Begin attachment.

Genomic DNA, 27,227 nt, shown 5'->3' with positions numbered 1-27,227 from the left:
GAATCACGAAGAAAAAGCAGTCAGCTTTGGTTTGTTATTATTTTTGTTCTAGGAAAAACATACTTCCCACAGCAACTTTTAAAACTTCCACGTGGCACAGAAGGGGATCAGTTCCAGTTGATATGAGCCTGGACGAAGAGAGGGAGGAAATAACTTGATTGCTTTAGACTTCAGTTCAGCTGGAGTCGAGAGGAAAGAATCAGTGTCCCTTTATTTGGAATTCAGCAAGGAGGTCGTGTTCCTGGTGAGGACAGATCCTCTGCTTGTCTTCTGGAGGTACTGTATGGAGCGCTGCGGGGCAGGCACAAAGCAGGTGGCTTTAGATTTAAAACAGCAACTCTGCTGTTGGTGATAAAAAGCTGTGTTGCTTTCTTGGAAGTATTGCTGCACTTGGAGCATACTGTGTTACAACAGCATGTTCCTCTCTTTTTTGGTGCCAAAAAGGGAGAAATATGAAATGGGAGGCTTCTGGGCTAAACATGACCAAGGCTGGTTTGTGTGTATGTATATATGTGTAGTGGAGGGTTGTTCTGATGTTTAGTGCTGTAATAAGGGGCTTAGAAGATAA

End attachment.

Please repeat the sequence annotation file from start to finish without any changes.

Genomic DNA, 27,227 nt, shown 5'->3' with positions numbered 1-27,227 from the left:
GAATCACGAAGAAAAAGCAGTCAGCTTTGGTTTGTTATTATTTTTGTTCTAGGAAAAACATACTTCCCACAGCAACTTTTAAAACTTCCACGTGGCACAGAAGGGGATCAGTTCCAGTTGATATGAGCCTGGACGAAGAGAGGGAGGAAATAACTTGATTGCTTTAGACTTCAGTTCAGCTGGAGTCGAGAGGAAAGAATCAGTGTCCCTTTATTTGGAATTCAGCAAGGAGGTCGTGTTCCTGGTGAGGACAGATCCTCTGCTTGTCTTCTGGAGGTACTGTATGGAGCGCTGCGGGGCAGGCACAAAGCAGGTGGCTTTAGATTTAAAACAGCAACTCTGCTGTTGGTGATAAAAAGCTGTGTTGCTTTCTTGGAAGTATTGCTGCACTTGGAGCATACTGTGTTACAACAGCATGTTCCTCTCTTTTTTGGTGCCAAAAAGGGAGAAATATGAAATGGGAGGCTTCTGGGCTAAACATGACCAAGGCTGGTTTGTGTGTATGTATATATGTGTAGTGGAGGGTTGTTCTGATGTTTAGTGCTGTAATAAGGGGCTTAGAAGATAA